Windows Vista's DNS server priority issues in VPNs

Submitted by Hannes Schmidt on Thu, 12/27/2007 - 18:27.

Today I ran into a subtle issue regarding the order in which Windows Vista queries connection-specific DNS servers. I tested a setup with a PPTP VPN server that also provides DNS name resolution services to its VPN clients. For that purpose I ran both a BIND 9 name server and a Poptop PPPD daemon on the same box. It is dual-homed, i.e. one interface is the private interface of the VPN tunnel endpoint and the other one is the public Ethernet interface through which the server is linked to the internet. I configured BIND to listen on both interfaces.

A PPTP server can advertise ("push") certain connection-specific options to its client. One of these options is the IP address of a DNS server. I had two possible values for that option: the servers private and its public IP. Either should work because BIND is listening on both. Furthermore, I wanted the VPN connection's DNS server to be prioritized over the client's LAN connection's DNS server such that I could resolve local domain names (usually ending in .local) that only make sense in the context of the private network.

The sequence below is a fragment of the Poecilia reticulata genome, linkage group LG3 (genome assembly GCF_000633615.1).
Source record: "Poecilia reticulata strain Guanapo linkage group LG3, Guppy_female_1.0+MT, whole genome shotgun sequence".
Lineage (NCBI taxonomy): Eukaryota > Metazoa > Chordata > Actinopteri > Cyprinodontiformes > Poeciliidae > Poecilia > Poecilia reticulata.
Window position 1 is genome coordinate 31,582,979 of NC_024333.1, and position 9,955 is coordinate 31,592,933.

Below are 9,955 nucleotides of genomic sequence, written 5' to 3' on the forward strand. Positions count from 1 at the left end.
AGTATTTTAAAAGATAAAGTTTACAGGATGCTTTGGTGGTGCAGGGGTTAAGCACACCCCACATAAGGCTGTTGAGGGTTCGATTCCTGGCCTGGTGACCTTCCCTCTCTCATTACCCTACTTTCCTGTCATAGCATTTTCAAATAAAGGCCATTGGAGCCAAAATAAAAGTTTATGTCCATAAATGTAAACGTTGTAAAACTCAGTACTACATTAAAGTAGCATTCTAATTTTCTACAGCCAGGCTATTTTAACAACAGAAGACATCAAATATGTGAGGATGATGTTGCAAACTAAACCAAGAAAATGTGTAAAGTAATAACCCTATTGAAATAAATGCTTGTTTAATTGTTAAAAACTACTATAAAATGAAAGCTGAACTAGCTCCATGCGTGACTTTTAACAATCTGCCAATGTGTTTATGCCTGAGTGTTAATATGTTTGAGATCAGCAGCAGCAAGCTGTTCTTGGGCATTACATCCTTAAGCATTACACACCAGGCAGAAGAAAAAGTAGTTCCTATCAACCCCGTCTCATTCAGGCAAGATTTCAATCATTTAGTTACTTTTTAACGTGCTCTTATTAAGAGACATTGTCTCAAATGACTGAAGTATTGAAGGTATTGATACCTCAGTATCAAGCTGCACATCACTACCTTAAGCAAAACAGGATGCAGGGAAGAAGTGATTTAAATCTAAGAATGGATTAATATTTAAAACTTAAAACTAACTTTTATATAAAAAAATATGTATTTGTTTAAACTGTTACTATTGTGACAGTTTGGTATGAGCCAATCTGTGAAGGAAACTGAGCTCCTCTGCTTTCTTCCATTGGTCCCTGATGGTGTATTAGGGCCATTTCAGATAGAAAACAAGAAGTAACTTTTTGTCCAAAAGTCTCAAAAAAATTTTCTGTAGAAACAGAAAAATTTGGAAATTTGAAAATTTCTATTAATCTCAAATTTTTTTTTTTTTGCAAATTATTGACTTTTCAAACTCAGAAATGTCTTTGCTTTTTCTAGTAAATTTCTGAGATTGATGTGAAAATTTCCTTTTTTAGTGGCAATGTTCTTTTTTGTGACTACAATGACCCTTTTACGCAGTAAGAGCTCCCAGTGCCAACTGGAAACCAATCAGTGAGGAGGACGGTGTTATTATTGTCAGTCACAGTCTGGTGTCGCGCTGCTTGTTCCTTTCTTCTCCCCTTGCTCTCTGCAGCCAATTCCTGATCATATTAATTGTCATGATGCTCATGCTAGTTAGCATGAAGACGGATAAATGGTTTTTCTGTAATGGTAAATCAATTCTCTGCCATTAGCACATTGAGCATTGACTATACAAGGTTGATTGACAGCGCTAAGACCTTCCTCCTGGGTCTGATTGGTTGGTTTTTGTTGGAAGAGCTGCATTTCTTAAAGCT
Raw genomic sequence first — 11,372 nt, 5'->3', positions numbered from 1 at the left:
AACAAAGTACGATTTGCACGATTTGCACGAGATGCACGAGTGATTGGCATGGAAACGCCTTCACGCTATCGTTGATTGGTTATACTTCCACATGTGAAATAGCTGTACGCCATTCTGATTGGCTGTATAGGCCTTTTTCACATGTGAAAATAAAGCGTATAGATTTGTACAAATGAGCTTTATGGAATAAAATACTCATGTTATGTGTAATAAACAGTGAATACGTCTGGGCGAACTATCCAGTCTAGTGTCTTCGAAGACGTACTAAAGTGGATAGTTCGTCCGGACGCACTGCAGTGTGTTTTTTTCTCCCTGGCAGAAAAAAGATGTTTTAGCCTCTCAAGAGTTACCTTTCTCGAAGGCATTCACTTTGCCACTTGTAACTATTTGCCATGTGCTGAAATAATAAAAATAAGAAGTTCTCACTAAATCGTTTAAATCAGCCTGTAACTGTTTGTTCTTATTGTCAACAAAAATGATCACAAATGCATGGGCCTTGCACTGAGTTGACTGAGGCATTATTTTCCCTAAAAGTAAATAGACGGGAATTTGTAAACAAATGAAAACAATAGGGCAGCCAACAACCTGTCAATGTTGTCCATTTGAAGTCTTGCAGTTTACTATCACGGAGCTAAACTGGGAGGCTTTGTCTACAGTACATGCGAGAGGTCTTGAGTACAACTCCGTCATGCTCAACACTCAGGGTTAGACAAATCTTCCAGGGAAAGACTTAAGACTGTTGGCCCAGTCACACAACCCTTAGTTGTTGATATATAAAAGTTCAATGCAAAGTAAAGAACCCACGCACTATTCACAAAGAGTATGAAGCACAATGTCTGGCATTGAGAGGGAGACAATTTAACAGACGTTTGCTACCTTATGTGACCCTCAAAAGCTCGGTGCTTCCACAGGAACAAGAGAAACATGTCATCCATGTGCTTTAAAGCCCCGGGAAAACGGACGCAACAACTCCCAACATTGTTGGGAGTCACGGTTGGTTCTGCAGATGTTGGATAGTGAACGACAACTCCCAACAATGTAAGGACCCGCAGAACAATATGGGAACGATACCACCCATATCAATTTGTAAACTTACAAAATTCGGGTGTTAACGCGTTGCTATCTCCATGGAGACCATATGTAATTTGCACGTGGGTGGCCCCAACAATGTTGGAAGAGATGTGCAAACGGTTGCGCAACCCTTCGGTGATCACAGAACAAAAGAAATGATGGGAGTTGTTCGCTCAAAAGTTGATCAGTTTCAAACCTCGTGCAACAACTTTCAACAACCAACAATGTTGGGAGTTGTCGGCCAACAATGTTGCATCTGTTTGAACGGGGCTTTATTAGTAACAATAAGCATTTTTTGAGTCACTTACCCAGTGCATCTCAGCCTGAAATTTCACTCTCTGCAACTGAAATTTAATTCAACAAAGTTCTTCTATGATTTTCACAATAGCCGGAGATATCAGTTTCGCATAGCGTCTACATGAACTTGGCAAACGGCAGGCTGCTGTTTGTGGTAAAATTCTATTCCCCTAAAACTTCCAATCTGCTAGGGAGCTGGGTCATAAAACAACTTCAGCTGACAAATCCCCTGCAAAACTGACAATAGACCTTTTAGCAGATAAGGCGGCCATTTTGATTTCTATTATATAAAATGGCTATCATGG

Under Windows XP this works as expected. It always prioritizes the VPN connection's DNS server. Windows Vista, on the other hand, only does it conditionally: for a VPN connection's DNS server to be queried first at least one of two conditions must be met: Either

  1. the VPN connection has the "Use default gateway on remote network" option set or
  2. the advertised DNS server IP address lies within the subnet of the VPN tunnel.

The following example illustrates what happens if neither condition is met. Assume that server.bar.com/11.22.33.44 is the domain name/IP address of the server's public interface, server.foo.local/192.168.222.1 that of the private tunnel interface and that the server advertises a DNS server IP address of 11.22.33.44, i.e. the public address. When I tried to ping a local domain name, i.e. one that can only be resolved correctly by the DNS server software running on the VPN server

C:\> ping server.foo.local